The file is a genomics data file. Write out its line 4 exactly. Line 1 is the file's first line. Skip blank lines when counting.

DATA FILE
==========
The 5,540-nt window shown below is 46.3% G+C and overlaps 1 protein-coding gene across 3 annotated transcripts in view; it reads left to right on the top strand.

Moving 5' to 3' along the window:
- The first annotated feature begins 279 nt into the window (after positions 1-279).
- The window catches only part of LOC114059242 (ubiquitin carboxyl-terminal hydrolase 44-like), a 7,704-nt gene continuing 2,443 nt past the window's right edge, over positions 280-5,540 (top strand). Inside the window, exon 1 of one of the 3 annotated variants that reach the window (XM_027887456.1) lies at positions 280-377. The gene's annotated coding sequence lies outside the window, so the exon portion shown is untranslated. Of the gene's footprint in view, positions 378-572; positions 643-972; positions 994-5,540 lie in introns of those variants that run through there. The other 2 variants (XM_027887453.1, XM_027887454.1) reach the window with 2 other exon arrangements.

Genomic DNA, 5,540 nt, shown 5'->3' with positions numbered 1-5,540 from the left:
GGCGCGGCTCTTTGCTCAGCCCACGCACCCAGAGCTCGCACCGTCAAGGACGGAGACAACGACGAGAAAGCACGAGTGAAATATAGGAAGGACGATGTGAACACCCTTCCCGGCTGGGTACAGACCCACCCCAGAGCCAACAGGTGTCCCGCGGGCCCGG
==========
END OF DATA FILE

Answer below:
- The window catches only part of LOC114059242 (ubiquitin carboxyl-terminal hydrolase 44-like), a 7,704-nt gene continuing 2,443 nt past the window's right edge, over positions 280-5,540 (top strand). Inside the window, exon 1 of one of the 3 annotated variants that reach the window (XM_027887456.1) lies at positions 280-377. The gene's annotated coding sequence lies outside the window, so the exon portion shown is untranslated. Of the gene's footprint in view, positions 378-572; positions 643-972; positions 994-5,540 lie in introns of those variants that run through there. The other 2 variants (XM_027887453.1, XM_027887454.1) reach the window with 2 other exon arrangements.